Re: tech communication career

Subject: Re: tech communication career
From: Stuart Burnfield <sburnf -at- au1 -dot- ibm -dot- com>
To: techwr-l -at- lists -dot- techwr-l -dot- com
Date: Mon, 3 Jul 2006 15:06:05 +0800

Roy said:
> I am considering technical communication as a career...
> Technical writing, at least from my brief overview,
> seems like a very interesting career, something that
> would fit my personality well. And, it appears to pay well.
> So, here are some questions:
> 1) What is a typical day like?

Some combination of writing, rewriting, checking facts and concepts with
SMEs (Subject-Matter Experts) such as engineers or software developers,
organising reviews of my work, reviewing other people's work, planning,
installing software, testing software, creating or updating illustrations.

> 2) What are hours like? Do you find it takes time
> away from your family beyond 50 hours a week or so?

I've mostly worked on an hourly or daily rate, so my hours have been very
flexible. More when things are busy, less when not... I've worked from home
a fair bit, which had many pluses but also some minuses from the family
point of view. Which brings me to:

> 3) What are some of the major pluses and minuses of
> the career?

As a contractor I have to pay for my own education and for any time off. I
don't get paid for sick days and holidays (and for time spent writing
e-mails :^). Other than that I won't cover the +s and -s of being a
contractor as these apply to most contract work and not just tech writing.

TW pluses: Learning new stuff all the time. Variety. You tend to work on
multiple projects. More feeling of progress--every day or week you can feel
that you've completed something tangible. (When I was a programmer, I
typically worked for months on something that didn't work, and if all went
well at the end of that time one day it would all finally work, then I'd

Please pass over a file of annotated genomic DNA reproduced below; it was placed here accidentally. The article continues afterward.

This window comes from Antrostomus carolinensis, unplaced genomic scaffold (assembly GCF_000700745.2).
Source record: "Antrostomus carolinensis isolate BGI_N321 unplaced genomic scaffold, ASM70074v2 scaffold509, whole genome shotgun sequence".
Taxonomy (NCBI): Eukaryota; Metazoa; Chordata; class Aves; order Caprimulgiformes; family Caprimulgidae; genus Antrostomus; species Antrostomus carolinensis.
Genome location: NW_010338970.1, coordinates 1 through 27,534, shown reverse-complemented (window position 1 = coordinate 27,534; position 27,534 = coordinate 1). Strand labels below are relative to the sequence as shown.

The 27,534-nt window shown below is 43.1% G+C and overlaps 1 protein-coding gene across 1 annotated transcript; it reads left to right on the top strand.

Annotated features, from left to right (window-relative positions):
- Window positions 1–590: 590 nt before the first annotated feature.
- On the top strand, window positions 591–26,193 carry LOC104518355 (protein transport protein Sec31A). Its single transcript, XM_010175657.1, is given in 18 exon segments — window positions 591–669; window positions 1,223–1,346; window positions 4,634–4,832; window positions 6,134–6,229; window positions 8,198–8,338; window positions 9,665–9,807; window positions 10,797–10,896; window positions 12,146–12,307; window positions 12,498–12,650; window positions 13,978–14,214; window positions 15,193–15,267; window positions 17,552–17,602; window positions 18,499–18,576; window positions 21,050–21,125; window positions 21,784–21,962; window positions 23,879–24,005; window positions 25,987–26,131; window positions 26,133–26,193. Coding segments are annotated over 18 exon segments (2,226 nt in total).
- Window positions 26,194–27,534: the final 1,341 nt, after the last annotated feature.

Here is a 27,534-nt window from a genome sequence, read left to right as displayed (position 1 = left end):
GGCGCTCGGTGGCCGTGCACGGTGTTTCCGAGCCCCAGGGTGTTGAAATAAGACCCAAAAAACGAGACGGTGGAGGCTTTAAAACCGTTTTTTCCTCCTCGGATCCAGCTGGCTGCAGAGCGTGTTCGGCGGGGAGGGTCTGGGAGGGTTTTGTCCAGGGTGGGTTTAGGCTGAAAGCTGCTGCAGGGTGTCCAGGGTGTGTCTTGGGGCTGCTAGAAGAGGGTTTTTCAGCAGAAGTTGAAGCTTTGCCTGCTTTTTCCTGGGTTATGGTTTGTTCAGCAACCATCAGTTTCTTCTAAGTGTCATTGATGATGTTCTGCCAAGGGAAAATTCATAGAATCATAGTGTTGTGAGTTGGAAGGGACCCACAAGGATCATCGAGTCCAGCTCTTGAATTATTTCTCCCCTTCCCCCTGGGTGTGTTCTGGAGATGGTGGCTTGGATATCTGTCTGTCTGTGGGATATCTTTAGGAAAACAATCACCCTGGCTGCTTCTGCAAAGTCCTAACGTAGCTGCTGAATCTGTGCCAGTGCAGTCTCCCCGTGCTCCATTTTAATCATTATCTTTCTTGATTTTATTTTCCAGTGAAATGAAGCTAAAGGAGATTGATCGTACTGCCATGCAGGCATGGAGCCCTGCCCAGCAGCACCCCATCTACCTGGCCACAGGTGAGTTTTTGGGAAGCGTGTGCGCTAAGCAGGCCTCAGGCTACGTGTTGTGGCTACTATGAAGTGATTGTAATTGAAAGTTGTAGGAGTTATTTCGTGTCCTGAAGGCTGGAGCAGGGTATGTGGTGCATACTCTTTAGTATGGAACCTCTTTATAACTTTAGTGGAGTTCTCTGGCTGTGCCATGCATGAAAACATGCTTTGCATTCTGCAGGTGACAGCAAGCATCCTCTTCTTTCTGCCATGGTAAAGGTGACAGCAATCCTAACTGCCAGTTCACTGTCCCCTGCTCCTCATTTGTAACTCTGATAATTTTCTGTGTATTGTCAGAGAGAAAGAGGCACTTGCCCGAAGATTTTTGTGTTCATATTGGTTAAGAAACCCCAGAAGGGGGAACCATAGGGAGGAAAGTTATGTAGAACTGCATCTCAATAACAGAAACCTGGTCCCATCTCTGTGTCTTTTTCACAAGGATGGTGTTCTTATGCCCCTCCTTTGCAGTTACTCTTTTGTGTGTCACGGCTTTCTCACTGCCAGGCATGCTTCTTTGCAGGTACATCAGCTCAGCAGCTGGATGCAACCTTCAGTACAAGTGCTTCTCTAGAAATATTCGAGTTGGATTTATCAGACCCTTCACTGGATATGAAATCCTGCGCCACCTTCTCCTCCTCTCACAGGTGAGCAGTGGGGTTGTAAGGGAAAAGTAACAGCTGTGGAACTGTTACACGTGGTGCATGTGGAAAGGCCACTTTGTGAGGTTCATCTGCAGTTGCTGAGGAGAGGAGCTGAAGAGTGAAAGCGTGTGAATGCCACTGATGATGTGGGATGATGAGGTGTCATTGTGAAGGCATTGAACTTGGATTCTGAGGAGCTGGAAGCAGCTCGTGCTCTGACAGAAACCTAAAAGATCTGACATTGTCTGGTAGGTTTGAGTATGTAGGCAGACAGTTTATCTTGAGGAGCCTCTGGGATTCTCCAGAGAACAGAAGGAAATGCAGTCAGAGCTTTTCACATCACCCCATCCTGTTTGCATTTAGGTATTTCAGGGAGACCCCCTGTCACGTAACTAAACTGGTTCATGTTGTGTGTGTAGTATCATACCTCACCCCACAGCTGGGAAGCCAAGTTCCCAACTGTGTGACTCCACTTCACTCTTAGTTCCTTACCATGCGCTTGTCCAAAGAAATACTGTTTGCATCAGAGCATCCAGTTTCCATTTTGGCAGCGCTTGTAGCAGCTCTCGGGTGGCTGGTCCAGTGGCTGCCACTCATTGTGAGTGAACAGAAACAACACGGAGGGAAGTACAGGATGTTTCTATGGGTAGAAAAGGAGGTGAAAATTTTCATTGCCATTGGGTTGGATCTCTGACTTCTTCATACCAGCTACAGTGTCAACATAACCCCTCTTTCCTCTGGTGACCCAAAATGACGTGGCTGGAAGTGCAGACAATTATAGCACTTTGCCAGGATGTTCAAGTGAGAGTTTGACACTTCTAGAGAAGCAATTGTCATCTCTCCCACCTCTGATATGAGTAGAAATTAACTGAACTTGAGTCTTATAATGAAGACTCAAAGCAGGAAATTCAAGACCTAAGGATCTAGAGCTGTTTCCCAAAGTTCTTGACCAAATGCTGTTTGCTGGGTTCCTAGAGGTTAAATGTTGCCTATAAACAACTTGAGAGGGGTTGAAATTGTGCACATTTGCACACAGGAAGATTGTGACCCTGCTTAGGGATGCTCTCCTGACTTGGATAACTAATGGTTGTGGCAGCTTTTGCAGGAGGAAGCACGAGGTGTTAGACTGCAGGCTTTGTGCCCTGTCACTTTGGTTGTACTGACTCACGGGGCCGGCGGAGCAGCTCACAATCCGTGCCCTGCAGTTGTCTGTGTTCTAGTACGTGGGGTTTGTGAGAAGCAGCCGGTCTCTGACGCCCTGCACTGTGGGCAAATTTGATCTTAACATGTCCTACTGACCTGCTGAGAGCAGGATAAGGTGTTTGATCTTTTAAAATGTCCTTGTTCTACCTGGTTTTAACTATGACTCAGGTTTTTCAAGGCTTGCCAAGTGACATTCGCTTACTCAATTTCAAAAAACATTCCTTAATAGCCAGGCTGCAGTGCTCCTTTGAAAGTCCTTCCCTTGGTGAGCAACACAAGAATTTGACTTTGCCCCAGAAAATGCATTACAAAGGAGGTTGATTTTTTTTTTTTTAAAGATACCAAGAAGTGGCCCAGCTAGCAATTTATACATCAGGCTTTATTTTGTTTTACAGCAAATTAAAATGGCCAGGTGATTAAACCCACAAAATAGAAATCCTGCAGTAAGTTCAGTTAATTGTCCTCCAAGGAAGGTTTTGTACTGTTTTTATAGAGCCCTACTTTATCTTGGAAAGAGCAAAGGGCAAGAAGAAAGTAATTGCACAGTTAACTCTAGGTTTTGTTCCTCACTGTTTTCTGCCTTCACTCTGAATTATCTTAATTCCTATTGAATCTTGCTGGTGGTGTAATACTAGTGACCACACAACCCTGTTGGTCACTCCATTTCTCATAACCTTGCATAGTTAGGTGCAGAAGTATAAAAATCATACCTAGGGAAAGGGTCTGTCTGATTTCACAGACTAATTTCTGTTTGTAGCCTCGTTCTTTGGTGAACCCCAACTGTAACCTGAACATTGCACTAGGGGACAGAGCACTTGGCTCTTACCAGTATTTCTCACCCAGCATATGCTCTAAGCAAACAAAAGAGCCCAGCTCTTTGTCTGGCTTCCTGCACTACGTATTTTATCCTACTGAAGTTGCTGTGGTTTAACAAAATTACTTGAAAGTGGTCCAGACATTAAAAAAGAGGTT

let out a big tired sigh and start work on the next thing that wouldn't
work for several months.)

TW minuses: Many TWs complain of a lack of respect from their colleagues
or managers. I haven't experienced this--or to put it another way, if you
feel satisfied with your own work and you have the respect of people whose
opinion matters to you, that more than makes up for a lack of respect from
other people whose opinion doesn't matter.

> 4) What are typical entry level salaries and later
> salaries? Are you happy with your compensation?

Salaries vary a lot by region. Check with the STC chapter that covers where
you plan to work.

> 5) What is most exciting to you about the job?

Working with very smart people on interesting, useful projects.

> 6) How vital is a degree in technical communication?

Not vital but becoming more important. In my first year as a programmer I
worked with programmers whose qualifications were in physics, mathematics,
engineering, economics, naval architecture, and so on. (Mine was a Bachelor
of Business with a major in Information Processing.) Relatively few people
had straight computer science degrees then. These days I think it would be
rarer to find programmers without a programming qualification. I think TW
is heading in the same direction.

> Is competition for jobs intense?

Depends on the state of the economy in your area.

> I ask this since while I have some technical knowledge,
> I am sure it is not enough to start a career in technical
> communication right off the bat.

Roy, you write well and you ask good questions. That's a great head start.
Don't think that TWs have to be experts in everything they write about. The
secret is that you need to be able to grasp concepts quickly at a general
level, then plan, ask questions, check your understanding, and deliver.

If you're really hopeless at picking up technical knowledge that's
certainly going to limit your prospects, but there is still documentation
work around that doesn't involve gnarly science/ICT topics.

> I would need a certificate at the very least, plus an internship.

All you need is to present yourself as slightly better qualified than the
other applicants. If they all have a certificate and experience and you
don't, you'll probably miss out. If you're competing with people with no
experience, you have a good chance of getting that first job. And once you
have that first happy client or employer, as Jerry Pournelle said in a
different context, you're half-way to anywhere.

Having said that, it would help you a lot to at least start a TW course,
read some good TW books, and build up a portfolio of samples. For guidance
on all these things, see the techwr-l archives.

> 7) How is the career undergoing changes, and in what
> ways will that impact the job market for technical writing?

A few years ago it was printed manual => online information. Recently
there's been an effort to move information from standalone manuals and help
systems into the product interface. In future I think documentation will be
treated more as a kind of database of information chunks, organised by
information type and assembled into different formats for different needs.
Look into Author IT and DITA for two different approaches to this.

Good luck.

Stuart Burnfield


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